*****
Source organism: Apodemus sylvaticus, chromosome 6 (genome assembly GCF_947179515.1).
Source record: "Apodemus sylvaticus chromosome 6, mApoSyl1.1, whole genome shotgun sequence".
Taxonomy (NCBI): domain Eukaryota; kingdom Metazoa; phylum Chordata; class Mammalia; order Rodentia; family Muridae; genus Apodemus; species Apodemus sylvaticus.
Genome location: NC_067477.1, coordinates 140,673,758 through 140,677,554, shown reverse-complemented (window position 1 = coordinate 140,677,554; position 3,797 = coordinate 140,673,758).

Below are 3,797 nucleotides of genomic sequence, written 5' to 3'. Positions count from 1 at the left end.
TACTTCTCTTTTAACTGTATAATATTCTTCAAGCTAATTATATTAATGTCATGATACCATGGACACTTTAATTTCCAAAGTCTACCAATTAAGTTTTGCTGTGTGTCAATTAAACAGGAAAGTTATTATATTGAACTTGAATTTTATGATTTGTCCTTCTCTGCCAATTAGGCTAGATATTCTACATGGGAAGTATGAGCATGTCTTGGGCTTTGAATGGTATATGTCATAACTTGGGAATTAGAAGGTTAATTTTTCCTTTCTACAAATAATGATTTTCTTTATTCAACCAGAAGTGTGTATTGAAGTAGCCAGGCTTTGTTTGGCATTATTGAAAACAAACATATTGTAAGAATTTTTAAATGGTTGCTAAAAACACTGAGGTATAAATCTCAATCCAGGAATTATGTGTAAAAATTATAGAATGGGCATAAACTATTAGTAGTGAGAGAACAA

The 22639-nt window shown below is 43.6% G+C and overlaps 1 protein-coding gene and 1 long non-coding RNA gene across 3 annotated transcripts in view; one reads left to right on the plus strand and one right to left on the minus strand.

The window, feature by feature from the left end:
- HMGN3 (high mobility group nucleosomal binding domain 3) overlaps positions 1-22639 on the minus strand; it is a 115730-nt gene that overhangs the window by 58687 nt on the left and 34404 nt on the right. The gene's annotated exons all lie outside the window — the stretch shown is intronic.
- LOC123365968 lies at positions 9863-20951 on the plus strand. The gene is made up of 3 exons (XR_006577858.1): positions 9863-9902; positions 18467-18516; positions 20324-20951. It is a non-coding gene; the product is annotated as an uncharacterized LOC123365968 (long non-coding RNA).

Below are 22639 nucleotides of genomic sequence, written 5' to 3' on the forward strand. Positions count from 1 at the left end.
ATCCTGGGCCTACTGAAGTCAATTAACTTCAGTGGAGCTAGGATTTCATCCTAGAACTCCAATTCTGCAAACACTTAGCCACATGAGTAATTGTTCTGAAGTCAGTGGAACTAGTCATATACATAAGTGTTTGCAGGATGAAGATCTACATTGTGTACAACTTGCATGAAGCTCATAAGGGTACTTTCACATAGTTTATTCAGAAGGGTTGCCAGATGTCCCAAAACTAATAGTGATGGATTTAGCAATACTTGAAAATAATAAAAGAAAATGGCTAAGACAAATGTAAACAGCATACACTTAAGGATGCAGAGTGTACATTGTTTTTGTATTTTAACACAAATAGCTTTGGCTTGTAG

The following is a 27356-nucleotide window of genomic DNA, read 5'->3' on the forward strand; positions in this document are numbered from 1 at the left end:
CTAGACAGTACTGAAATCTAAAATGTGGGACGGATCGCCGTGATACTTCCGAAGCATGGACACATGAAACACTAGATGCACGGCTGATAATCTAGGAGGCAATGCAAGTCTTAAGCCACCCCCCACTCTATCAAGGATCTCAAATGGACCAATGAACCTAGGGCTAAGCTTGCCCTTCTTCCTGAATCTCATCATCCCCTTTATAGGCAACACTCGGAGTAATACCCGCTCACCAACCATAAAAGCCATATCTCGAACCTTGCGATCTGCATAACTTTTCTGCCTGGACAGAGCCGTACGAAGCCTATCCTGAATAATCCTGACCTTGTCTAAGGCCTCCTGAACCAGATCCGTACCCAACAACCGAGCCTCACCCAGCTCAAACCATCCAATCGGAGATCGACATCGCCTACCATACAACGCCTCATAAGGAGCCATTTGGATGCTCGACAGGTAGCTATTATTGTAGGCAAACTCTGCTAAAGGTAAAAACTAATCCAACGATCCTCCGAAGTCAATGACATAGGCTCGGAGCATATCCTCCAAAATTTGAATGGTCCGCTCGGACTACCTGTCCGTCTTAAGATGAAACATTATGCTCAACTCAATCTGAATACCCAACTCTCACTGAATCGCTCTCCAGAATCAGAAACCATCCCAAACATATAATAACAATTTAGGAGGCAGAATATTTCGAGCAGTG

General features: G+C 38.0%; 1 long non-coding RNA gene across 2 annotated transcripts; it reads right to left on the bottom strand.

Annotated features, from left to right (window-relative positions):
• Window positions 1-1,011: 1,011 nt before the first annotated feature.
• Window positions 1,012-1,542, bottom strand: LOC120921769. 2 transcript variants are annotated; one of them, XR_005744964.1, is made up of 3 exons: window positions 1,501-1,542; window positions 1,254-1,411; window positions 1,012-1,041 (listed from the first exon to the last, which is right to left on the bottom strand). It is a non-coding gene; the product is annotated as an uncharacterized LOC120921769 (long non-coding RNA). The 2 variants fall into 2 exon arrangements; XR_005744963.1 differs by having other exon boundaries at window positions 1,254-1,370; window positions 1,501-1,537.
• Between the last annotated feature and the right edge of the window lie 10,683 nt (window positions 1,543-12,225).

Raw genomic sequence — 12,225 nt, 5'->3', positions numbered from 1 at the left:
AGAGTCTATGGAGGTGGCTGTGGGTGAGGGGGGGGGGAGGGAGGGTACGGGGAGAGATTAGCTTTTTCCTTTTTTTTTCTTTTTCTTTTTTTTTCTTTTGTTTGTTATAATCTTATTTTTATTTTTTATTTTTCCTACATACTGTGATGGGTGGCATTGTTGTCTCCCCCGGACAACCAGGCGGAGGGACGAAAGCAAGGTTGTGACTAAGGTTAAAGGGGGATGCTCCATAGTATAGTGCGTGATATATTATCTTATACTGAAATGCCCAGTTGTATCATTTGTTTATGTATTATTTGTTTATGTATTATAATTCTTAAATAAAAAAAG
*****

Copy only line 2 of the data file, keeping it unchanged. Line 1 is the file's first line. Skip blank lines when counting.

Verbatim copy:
Source record: "Apodemus sylvaticus chromosome 6, mApoSyl1.1, whole genome shotgun sequence".